4. What a wonderful post, Patty… Thank you for sharing a piece of your life with us. Your students are so very lucky to have you.. and in the years to come when they talk about their favorite teacher, they’ll be talking about you. You are beautiful.
    The shrimp looks so delicious… πŸ™‚

  5. The shrimp look delightful with the wonderful crust! And loved to read about your school and your foreign language and cooking class. My son is in Middle school and he is learning mandarin and his teacher also frequently has cooking sessions which he absolutely enjoys! πŸ™‚

    • Yes, the panko gives the shrimp a wonderful crispy crunch! How great that your son is learning Mandarin! Plus he gets to eat, too! I think all classes should cook! It’s such a fun and interactive way for the students to work together and learn.

  6. These sound like lessons the students will actually remember. I applaud you, not just for the recipe, but for the innovative approach to teaching.

  7. Good for you, Patty, for thinking outside the box! Wish there were more teachers like you. Shrimps look yum. Hubby and son would love this. I’ll have to remember not to make the batter next time. Thanks, Patty’s mom, for the excellent tip! πŸ™‚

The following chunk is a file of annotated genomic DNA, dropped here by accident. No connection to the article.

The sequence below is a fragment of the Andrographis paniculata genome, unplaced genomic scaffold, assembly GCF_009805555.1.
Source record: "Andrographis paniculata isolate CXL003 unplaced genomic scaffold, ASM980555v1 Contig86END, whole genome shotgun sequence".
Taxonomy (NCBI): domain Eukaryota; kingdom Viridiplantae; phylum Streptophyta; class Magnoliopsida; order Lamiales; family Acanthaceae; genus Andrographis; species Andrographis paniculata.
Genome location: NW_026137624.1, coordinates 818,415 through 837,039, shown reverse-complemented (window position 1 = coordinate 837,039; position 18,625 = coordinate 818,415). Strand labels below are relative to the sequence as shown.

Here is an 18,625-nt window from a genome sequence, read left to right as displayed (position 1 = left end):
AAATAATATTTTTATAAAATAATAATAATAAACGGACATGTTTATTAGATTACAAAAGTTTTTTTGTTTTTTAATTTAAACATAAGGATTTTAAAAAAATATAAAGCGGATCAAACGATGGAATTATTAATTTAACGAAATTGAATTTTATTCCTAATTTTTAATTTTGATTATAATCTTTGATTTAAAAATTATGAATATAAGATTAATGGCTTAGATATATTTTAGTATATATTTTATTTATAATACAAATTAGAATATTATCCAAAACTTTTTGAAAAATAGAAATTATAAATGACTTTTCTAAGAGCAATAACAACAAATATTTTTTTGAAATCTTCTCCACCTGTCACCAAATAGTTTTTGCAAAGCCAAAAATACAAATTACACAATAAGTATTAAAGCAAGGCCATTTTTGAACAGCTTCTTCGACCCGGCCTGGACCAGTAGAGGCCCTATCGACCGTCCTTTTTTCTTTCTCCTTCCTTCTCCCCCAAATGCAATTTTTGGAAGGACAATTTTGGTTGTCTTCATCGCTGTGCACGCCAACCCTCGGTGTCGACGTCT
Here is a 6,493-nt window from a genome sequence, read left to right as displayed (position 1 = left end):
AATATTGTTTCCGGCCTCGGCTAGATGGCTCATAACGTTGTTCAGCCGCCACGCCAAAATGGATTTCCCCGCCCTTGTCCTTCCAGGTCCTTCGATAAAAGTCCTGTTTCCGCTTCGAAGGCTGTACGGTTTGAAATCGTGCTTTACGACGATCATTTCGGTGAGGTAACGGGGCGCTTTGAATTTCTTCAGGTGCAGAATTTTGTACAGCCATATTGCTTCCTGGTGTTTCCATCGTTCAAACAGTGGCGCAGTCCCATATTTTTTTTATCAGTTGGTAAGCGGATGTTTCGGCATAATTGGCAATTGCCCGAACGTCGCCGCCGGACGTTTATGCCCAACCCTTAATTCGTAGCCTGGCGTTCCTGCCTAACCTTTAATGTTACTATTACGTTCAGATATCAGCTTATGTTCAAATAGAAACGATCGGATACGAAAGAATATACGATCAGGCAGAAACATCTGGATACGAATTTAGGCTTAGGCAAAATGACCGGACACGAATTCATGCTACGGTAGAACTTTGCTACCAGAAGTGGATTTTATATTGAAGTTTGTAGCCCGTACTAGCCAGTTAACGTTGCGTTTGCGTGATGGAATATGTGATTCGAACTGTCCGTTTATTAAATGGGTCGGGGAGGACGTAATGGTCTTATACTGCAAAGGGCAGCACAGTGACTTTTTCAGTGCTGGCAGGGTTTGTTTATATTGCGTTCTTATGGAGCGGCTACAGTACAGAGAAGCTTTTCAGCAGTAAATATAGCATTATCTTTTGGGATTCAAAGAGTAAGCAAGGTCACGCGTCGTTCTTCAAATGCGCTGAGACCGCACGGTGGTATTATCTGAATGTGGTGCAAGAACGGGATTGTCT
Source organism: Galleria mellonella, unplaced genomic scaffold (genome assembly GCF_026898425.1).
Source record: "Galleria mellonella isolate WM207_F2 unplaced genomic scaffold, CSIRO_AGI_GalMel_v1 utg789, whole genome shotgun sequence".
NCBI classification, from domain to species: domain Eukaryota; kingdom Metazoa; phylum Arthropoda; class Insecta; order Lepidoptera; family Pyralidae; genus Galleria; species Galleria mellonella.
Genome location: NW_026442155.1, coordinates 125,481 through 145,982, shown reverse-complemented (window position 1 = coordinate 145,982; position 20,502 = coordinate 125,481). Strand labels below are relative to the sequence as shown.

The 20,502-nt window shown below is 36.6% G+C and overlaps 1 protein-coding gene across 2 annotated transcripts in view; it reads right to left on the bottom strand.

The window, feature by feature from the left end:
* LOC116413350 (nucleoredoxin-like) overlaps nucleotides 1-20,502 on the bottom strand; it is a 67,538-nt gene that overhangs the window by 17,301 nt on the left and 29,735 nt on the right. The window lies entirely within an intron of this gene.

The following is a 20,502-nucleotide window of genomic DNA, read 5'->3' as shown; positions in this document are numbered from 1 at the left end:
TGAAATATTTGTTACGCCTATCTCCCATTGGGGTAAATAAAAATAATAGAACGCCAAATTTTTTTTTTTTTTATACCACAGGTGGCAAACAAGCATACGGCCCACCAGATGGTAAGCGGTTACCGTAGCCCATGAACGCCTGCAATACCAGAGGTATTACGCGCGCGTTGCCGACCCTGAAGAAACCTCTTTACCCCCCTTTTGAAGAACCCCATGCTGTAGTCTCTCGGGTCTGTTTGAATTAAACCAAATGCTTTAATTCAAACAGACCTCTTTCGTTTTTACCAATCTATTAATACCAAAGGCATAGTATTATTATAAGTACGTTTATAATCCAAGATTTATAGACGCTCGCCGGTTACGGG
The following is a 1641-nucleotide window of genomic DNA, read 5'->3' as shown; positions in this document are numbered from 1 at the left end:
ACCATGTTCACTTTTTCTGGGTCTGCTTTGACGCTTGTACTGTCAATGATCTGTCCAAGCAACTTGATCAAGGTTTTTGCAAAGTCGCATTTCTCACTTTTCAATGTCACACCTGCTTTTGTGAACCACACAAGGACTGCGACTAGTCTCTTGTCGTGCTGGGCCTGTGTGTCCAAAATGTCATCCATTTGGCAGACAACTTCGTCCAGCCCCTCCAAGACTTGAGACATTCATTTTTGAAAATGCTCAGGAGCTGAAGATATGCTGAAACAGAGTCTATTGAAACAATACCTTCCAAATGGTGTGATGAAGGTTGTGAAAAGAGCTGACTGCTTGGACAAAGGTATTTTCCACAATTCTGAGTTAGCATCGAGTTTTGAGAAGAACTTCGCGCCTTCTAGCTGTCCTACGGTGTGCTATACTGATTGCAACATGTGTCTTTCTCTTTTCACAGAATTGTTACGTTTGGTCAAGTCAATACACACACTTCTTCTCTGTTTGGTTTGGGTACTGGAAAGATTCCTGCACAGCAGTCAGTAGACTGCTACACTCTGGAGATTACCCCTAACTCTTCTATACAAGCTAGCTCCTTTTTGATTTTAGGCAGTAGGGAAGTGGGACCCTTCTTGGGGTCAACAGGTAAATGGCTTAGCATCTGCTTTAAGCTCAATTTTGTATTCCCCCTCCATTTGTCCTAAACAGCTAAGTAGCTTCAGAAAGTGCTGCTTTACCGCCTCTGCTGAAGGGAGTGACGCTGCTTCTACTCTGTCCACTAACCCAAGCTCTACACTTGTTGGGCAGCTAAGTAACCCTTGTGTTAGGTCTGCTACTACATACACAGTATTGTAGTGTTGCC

• I’ll tell her you said that, Angie! She’ll be happy. Her shrimp always turn out perfectly crispy. Soo good. We do lettuce wraps with them as well. πŸ™‚

  8. That is sooooo awesome!!!! You are amazing you know that?! BTW, I loove panko shrimps! M m m… Deliciousness!

    I wish I was nearby to join in on your conventional vietnamese class! And congrats on the Five years… Go celebrate!

    • You are welcome to join my class any time!! And I’ll celebrate come June…it’s still a wee bit early to party. I don’t want to jinx myself! *knock on wood* Heheh πŸ˜‰

  9. Really enjoyed that – don’t know how I missed it the first time round! Wonderful that you are able to suggest ideas and get them sanctioned. Those kids are sooo lucky to have you!